This article originally appeared on Huffpost and was written by Heather Wagoner.
Being listened to is so close to being loved that sometimes your brain can’t tell the difference.
There is so much about being human that is associated with being listened to. Empathy, connection, acceptance - some of the biggest things that we as humans want - all start with listening.
Listening shows that you care. To truly listen to someone, refrain from judgement and create a safe space for sharing is one of the best gifts you can give another person.
The hardest part of the simplest art
On the face of it, the act of listening should be simple, shouldn’t it? We hear sounds continuously, whilst we’re awake and asleep. So why then, is hearing so easy but listening is less so?
The root of this problem could be described as a kind of cognitive conundrum. We employ heuristics (mental shortcuts), in our everyday lives to help us navigate the avalanche of information that we need to process from the world around us.
In our interactions with others, we also employ a kind of listening-heuristic - we assume intent or motivation, we formulate our responses and we respond with our own perspective, all in the time it takes someone else to speak.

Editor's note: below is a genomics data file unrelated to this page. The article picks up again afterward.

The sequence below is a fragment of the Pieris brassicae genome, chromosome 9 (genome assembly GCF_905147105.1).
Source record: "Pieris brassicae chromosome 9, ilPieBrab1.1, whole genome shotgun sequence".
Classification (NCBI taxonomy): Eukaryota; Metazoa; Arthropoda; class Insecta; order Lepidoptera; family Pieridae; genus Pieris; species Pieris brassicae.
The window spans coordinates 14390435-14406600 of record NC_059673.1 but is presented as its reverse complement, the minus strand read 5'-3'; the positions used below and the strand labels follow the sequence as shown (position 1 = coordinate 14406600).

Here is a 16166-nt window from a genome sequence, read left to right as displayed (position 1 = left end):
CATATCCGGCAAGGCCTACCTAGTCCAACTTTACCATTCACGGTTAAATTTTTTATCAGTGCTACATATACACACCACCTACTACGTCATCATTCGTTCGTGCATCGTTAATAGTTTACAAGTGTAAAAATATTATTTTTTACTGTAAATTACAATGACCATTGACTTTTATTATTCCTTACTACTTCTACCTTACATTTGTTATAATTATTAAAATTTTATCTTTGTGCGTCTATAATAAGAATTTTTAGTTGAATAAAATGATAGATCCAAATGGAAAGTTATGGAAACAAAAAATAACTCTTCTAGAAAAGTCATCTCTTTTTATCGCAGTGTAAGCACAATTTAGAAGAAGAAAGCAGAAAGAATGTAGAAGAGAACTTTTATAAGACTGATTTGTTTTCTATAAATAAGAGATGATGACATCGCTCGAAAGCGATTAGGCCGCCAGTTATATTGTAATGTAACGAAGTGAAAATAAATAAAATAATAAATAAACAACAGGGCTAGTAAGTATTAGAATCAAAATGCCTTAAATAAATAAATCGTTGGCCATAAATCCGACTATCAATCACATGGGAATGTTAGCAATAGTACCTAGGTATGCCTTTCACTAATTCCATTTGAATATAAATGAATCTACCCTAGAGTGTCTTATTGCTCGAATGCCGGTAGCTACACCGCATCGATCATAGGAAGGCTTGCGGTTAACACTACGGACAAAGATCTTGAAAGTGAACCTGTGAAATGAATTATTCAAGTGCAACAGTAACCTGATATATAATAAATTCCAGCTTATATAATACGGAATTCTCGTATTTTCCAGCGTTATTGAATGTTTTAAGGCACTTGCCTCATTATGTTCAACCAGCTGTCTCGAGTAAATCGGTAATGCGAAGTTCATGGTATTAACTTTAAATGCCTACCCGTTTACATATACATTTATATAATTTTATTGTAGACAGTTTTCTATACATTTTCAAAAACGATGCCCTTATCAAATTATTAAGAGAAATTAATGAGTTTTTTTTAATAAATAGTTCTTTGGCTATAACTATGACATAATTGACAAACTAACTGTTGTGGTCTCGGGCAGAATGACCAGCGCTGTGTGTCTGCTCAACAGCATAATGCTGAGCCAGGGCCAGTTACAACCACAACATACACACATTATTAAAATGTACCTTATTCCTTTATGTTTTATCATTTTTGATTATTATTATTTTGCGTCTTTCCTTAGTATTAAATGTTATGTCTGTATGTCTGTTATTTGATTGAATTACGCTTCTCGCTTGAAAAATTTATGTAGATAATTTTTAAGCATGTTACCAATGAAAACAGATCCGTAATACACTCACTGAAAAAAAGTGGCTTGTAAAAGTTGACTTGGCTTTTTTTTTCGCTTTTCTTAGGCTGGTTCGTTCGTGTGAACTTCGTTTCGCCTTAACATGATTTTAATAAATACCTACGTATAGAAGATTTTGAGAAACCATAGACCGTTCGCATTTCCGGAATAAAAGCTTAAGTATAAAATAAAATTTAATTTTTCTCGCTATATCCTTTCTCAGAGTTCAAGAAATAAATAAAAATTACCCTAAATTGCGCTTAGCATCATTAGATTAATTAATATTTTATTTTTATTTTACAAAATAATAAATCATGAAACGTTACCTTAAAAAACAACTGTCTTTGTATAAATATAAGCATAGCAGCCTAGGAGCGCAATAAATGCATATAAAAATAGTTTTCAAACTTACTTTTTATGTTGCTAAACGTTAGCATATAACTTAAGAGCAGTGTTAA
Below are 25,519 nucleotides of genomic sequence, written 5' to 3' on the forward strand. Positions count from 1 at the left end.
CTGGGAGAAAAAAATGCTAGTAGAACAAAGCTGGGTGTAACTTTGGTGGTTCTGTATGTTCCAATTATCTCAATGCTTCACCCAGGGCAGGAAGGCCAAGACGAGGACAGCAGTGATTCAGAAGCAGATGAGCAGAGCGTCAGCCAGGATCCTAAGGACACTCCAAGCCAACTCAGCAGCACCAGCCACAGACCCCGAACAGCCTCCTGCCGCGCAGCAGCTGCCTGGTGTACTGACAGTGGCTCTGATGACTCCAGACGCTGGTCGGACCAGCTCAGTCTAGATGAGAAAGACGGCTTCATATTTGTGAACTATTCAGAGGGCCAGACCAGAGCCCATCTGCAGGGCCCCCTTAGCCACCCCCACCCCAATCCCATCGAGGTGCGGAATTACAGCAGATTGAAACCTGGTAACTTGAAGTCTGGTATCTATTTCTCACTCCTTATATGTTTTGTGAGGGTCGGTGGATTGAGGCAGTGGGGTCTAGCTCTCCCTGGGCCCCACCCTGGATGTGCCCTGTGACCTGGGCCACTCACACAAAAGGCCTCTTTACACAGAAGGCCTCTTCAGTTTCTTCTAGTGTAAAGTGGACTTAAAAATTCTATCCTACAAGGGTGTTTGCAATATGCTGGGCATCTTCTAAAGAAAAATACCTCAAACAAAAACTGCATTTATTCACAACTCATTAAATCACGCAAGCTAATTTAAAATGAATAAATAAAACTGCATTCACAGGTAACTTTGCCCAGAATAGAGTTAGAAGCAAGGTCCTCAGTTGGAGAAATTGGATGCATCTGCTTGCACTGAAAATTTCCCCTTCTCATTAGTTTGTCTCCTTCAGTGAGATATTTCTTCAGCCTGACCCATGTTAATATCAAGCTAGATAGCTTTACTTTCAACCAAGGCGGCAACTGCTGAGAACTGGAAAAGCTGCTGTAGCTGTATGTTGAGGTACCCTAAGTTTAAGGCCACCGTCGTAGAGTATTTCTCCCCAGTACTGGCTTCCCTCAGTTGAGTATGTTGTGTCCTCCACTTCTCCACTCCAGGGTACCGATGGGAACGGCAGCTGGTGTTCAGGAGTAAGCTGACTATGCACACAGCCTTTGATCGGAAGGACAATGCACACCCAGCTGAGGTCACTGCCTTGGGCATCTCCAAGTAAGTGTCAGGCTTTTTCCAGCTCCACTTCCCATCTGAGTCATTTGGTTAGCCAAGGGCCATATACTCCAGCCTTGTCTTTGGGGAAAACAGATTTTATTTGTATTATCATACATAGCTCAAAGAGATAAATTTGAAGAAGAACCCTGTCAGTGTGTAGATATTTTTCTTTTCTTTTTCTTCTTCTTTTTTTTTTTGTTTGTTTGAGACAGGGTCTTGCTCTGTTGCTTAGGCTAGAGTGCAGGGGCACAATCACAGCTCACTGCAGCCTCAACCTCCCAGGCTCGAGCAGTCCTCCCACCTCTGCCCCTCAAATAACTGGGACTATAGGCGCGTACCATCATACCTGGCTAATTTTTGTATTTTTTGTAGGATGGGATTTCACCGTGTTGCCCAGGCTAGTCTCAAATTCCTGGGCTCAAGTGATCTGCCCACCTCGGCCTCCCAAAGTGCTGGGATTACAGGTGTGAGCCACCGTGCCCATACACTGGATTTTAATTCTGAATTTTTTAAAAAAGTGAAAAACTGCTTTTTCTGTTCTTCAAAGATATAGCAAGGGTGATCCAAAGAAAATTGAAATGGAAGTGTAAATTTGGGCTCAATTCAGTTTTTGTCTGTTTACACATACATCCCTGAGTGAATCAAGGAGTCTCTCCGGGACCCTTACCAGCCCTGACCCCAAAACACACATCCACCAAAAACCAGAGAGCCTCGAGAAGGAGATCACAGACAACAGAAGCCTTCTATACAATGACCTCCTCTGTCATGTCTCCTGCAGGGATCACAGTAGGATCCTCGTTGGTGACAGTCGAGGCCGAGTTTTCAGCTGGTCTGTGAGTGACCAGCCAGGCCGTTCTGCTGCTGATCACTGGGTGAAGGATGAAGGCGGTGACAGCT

Many of us aspire to be a great speaker - or at least to be better at it or less intimidated by it. How often though, do you hear someone say “I’d love to be a great listener.” Not that often. If speaking is the lead singer of the band, listening is the bass player - less glamorous and often overlooked, but vital to the rhythm of the songs they play.
Just like learning to play an instrument, being a great listener doesn’t happen by accident. It is a skill that takes developing and practicing. We won’t always get it right, but every single day presents opportunities for us to get better. Listening is important in a range of situations, from conversations or meetings in a workplace, to helping someone through a crisis, listening is at the heart of connection and affirmation.